Equally important as the course material is how it’s distributed. “I could never sit in a classroom as a kid,” O’Connor quips, “so I didn't want to have people sitting in a fluoro classroom all the time. We’ve adopted the strategy to make it flexible for students to choose [how they study] – they can do it online or they can come in one day a week and work with us at the Oxford Art Factory, in the environment itself.”

O’Connor stresses the importance of meeting and working with industry professionals throughout one’s study. As students work through the course, O’Connor and the OCA crew “provide the mentorship, and the foundations, for them to apply and flex those newly found skills in a real industry setting.” Case in point: the monthly Music Makers Club, which is now fully run by OCA students. “They pick the bands, do the front-of-house, do the marketing, organise the production... anything to do with the event, they run it,” O’Connor proudly declares.

Beyond that, students have access to a 360-degree Creative Hub, where they can build their careers while learning with a sprawling suite of industry-leading resources. As mentioned earlier, there’s access to the Antipodes Music Group for recording and production, and the comprehensive artist services offered by The A&R Dept. But OCA also has partnerships with Wise Music for publishing and FUGA for distribution, and it offers an in-house Student Wellbeing service headed up by counsellor Mia Marcus Clark.

“The concept of the 360 degree hub is to get creative people to collaborate, nurture each other and build communities,” O’Connor says. “You can put on events, you can produce and release records, you can send your music out for publishing and synchronisation, you can perform... And then at the same time, you're studying. [The ultimate goal is to be] educating artists to run their own businesses, understanding intellectual property, negotiating deals, doing their own contracts and their own project management... You know, having all the skills they need to be successful.”

A key aspect is the academy’s partnership with the Oxford Art Factory, which Nic Rodwell – OCA’s administration officer, industry engagement advisor and student services manager – says offers students a “warts-and-all” look into the “industry side of things”. He explains: “You’ll turn up for a session with Matt on a Tuesday morning, and he’ll help you work through your assignment at 10am while people are scrubbing the last night's beer off the floor – and then you're there through 'til four o'clock, when you get to see the venue warm up and become the thing you actually see from the outside. Your education is unparalleled in that respect.”

O’Connor shares the sentiment, saying the OAF offers “a great resource for people to meet and collaborate” in a practical way. “Quite often,” he says, “if we've got a class happening and a band starts soundchecking next door, we’ll go and watch it. And you know, the students can go and meet the band or meet the other people working that show, and there’s a lot of engagement. [The students are] talking with people in the industry and getting a deeper understanding of how it all works.”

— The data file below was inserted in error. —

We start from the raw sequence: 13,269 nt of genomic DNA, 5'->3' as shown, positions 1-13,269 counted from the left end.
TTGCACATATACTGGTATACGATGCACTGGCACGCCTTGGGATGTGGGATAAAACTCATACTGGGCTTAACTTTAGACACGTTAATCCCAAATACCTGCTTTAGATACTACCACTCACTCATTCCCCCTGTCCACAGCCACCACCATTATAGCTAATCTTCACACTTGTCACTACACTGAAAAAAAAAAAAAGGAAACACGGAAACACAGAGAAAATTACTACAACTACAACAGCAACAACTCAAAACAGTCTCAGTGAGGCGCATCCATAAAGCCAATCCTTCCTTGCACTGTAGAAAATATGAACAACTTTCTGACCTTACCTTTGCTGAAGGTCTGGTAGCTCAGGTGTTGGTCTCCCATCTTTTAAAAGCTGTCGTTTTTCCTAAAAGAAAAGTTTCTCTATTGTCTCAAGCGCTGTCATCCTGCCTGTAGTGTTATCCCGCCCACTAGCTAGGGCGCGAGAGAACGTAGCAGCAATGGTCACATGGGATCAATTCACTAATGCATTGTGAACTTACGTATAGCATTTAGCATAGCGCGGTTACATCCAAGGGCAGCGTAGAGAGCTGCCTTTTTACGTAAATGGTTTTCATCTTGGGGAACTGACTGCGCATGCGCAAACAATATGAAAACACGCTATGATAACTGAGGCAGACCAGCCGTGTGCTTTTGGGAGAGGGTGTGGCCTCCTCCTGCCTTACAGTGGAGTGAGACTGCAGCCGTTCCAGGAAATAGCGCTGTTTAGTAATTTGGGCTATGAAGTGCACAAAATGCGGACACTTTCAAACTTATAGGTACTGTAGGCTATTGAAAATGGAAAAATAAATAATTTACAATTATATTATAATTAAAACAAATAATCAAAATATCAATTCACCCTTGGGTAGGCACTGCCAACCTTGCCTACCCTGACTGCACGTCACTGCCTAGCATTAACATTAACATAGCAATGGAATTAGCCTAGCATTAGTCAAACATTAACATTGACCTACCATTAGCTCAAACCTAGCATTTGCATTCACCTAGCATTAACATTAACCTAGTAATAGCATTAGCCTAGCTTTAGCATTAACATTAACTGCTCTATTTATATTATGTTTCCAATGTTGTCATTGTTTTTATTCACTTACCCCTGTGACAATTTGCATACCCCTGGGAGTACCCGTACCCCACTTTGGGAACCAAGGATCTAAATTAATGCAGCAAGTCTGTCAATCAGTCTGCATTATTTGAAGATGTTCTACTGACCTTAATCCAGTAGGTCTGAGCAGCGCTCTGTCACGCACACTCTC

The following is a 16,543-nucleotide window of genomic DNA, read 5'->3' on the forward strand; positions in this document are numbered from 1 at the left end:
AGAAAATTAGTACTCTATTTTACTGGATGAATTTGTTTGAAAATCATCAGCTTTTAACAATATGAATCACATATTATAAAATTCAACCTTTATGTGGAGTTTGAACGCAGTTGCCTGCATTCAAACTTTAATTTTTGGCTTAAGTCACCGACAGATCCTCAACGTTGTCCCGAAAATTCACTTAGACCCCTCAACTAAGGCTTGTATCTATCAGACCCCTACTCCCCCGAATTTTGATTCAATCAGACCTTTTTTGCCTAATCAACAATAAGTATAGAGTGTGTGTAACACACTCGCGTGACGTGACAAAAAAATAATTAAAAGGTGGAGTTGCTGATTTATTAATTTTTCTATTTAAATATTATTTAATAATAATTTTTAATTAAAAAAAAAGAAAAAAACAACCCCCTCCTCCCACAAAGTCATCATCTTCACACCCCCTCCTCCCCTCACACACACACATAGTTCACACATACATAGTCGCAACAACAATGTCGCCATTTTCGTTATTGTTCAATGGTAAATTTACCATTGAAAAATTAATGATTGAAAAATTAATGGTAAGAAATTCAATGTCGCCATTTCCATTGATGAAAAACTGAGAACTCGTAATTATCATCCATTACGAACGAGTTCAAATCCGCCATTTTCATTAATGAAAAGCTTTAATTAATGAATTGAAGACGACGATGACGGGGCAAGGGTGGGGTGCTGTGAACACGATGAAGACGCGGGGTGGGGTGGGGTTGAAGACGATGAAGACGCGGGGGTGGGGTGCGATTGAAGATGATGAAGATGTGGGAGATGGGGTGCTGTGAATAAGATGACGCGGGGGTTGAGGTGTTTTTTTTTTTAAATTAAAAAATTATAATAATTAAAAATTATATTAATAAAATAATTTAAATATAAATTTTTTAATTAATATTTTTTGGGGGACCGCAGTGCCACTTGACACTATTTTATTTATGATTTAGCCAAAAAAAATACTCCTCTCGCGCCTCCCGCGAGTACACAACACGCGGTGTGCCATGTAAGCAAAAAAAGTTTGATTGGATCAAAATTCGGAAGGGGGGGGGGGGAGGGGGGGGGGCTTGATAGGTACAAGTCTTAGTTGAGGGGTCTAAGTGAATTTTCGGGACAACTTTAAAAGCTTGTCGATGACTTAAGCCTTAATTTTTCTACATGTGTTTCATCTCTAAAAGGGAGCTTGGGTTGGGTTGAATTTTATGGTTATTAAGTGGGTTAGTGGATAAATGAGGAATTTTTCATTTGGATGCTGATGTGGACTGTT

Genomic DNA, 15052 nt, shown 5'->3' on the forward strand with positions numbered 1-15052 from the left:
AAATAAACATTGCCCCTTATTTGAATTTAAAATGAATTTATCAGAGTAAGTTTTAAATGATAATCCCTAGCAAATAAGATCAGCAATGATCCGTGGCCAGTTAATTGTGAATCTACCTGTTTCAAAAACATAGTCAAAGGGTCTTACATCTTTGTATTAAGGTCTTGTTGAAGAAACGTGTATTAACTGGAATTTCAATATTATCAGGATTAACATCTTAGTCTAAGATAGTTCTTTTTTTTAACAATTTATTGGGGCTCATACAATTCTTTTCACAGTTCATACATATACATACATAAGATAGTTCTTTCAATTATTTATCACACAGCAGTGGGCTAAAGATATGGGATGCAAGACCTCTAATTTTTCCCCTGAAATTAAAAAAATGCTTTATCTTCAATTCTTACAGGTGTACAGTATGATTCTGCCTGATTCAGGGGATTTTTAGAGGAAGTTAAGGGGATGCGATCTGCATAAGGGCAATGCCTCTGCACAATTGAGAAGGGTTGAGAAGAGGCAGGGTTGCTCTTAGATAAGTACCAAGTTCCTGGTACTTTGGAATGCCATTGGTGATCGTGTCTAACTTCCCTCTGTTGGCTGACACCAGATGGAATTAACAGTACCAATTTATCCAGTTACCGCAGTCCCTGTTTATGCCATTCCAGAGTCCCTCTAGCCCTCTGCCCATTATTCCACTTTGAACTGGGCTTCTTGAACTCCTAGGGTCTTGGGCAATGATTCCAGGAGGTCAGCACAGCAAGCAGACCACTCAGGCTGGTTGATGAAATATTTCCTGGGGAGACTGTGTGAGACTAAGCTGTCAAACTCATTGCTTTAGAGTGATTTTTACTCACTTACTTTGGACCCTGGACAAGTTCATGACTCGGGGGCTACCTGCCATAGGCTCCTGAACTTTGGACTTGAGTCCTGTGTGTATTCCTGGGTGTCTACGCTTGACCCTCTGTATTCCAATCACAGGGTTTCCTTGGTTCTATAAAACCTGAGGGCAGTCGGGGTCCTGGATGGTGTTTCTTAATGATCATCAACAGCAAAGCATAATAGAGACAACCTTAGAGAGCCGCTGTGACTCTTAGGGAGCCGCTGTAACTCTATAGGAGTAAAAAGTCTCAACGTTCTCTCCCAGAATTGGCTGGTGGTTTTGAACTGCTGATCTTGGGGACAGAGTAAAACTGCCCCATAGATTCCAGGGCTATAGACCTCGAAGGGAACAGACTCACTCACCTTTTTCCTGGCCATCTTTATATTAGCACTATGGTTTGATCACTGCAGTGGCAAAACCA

Looking more at the school’s day-to-day operations, Rodwell attests that part of its beauty comes in the flexibility: “We have students who are unemployed, part-time and full-time, and they all do the course at their own pace, then come together every month for the Music Makers Club. And in that four-week span, they might be doing the course all day, every day, or they might be smashing two units out across a couple of weeks. It’s quite self-directed.”

In order to get students set on the right path, though, Rodwell and O’Connor engage with each in “quite a rigorous onboarding process”, where the educating crew aims to “really understand what their expectations are, what type of business they want to be in and where they see themselves”, then tailor the education to their specific needs.

O’Connor says the team assess every student’s individual potential, noting OCA’s smaller scale and independence as something that very much works in its favour: “It’s not a big organisation – we’re a private, family-owned business of people who are passionate about the industry... We try to get interactive [with the learning] as early as we can, and you know, all that engagement is really helpful for everybody.”

In addition to O’Connor and Rodwell – who have worked together for “about five years” with the latter managing The A&R Dept. alongside O’Connor – the OCA team includes full-time educators Mark Costa (whose performing credits include major theatre works like Billy Elliot, Mamma Mia and Jesus Christ Superstar) and Oliver Marlan (whose work in audio engineering, sound design and musical composition has been used by the likes of Azealia Banks, Jack Ladder and Kirin J. Callinan).

Guest educators have also included industry icons like Alexie Glass-Kantor, Jack Colwell, Charis Orchard and David Gugliotta – but as we’ve learned thus far, you never know who you’ll bump shoulders with at OCA.

OCA is currently accepting applications for its February 2024 intake – head here for all the info on how to sign up. There’s also a Valentine’s Day sale running “for the love of music” from today (February 12) until midnight on Sunday February 18, offering 25 percent off all courses.